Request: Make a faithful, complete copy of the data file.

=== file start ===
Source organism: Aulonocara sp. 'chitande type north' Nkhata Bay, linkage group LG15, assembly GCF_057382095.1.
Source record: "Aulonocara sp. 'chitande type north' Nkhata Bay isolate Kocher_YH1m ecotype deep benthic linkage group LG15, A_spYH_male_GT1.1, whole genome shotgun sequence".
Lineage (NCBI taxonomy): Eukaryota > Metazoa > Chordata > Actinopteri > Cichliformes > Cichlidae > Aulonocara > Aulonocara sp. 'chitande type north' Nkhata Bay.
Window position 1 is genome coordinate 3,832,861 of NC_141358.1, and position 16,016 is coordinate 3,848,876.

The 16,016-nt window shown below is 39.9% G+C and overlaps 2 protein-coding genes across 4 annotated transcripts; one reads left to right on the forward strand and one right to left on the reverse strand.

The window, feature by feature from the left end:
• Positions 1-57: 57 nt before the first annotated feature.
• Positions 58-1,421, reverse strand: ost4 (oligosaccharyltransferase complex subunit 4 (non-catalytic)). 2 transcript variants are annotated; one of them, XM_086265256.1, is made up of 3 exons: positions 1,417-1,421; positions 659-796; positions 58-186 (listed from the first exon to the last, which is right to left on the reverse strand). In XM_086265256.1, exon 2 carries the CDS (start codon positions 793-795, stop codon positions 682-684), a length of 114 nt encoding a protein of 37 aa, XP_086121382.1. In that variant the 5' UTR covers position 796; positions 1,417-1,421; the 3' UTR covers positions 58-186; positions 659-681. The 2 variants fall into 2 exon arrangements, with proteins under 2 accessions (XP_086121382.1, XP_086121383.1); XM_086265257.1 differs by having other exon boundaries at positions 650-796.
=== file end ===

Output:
Source organism: Aulonocara sp. 'chitande type north' Nkhata Bay, linkage group LG15, assembly GCF_057382095.1.
Source record: "Aulonocara sp. 'chitande type north' Nkhata Bay isolate Kocher_YH1m ecotype deep benthic linkage group LG15, A_spYH_male_GT1.1, whole genome shotgun sequence".
Lineage (NCBI taxonomy): Eukaryota > Metazoa > Chordata > Actinopteri > Cichliformes > Cichlidae > Aulonocara > Aulonocara sp. 'chitande type north' Nkhata Bay.
Window position 1 is genome coordinate 3,832,861 of NC_141358.1, and position 16,016 is coordinate 3,848,876.

The 16,016-nt window shown below is 39.9% G+C and overlaps 2 protein-coding genes across 4 annotated transcripts; one reads left to right on the forward strand and one right to left on the reverse strand.

The window, feature by feature from the left end:
• Positions 1-57: 57 nt before the first annotated feature.
• Positions 58-1,421, reverse strand: ost4 (oligosaccharyltransferase complex subunit 4 (non-catalytic)). 2 transcript variants are annotated; one of them, XM_086265256.1, is made up of 3 exons: positions 1,417-1,421; positions 659-796; positions 58-186 (listed from the first exon to the last, which is right to left on the reverse strand). In XM_086265256.1, exon 2 carries the CDS (start codon positions 793-795, stop codon positions 682-684), a length of 114 nt encoding a protein of 37 aa, XP_086121382.1. In that variant the 5' UTR covers position 796; positions 1,417-1,421; the 3' UTR covers positions 58-186; positions 659-681. The 2 variants fall into 2 exon arrangements, with proteins under 2 accessions (XP_086121382.1, XP_086121383.1); XM_086265257.1 differs by having other exon boundaries at positions 650-796.